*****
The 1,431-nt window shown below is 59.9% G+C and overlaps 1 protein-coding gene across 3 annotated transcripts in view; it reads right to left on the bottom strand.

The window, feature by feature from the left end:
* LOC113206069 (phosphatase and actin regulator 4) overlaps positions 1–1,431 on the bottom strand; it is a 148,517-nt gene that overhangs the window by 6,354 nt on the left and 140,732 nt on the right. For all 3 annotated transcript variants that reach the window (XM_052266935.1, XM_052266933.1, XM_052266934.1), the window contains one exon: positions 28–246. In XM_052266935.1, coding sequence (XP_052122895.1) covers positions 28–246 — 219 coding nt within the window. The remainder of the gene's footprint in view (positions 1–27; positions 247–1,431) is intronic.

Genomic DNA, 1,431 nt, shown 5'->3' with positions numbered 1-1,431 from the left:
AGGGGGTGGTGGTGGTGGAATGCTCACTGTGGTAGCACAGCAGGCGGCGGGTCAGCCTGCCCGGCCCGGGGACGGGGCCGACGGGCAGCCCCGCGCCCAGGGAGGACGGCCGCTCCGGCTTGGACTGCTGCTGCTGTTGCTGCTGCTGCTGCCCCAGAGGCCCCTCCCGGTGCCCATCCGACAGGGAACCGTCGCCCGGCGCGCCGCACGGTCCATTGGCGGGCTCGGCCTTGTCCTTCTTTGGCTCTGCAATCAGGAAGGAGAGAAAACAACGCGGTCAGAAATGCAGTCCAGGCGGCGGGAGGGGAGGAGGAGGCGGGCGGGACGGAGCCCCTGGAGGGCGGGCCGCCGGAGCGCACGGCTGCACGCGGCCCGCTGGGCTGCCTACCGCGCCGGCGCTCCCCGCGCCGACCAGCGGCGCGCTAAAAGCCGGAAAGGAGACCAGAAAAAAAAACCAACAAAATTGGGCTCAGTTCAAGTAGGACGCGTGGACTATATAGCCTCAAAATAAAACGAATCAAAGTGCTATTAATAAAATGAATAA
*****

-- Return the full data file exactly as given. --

The 1,431-nt window shown below is 59.9% G+C and overlaps 1 protein-coding gene across 3 annotated transcripts in view; it reads right to left on the bottom strand.

The window, feature by feature from the left end:
* LOC113206069 (phosphatase and actin regulator 4) overlaps positions 1–1,431 on the bottom strand; it is a 148,517-nt gene that overhangs the window by 6,354 nt on the left and 140,732 nt on the right. For all 3 annotated transcript variants that reach the window (XM_052266935.1, XM_052266933.1, XM_052266934.1), the window contains one exon: positions 28–246. In XM_052266935.1, coding sequence (XP_052122895.1) covers positions 28–246 — 219 coding nt within the window. The remainder of the gene's footprint in view (positions 1–27; positions 247–1,431) is intronic.

Genomic DNA, 1,431 nt, shown 5'->3' with positions numbered 1-1,431 from the left:
AGGGGGTGGTGGTGGTGGAATGCTCACTGTGGTAGCACAGCAGGCGGCGGGTCAGCCTGCCCGGCCCGGGGACGGGGCCGACGGGCAGCCCCGCGCCCAGGGAGGACGGCCGCTCCGGCTTGGACTGCTGCTGCTGTTGCTGCTGCTGCTGCCCCAGAGGCCCCTCCCGGTGCCCATCCGACAGGGAACCGTCGCCCGGCGCGCCGCACGGTCCATTGGCGGGCTCGGCCTTGTCCTTCTTTGGCTCTGCAATCAGGAAGGAGAGAAAACAACGCGGTCAGAAATGCAGTCCAGGCGGCGGGAGGGGAGGAGGAGGCGGGCGGGACGGAGCCCCTGGAGGGCGGGCCGCCGGAGCGCACGGCTGCACGCGGCCCGCTGGGCTGCCTACCGCGCCGGCGCTCCCCGCGCCGACCAGCGGCGCGCTAAAAGCCGGAAAGGAGACCAGAAAAAAAAACCAACAAAATTGGGCTCAGTTCAAGTAGGACGCGTGGACTATATAGCCTCAAAATAAAACGAATCAAAGTGCTATTAATAAAATGAATAA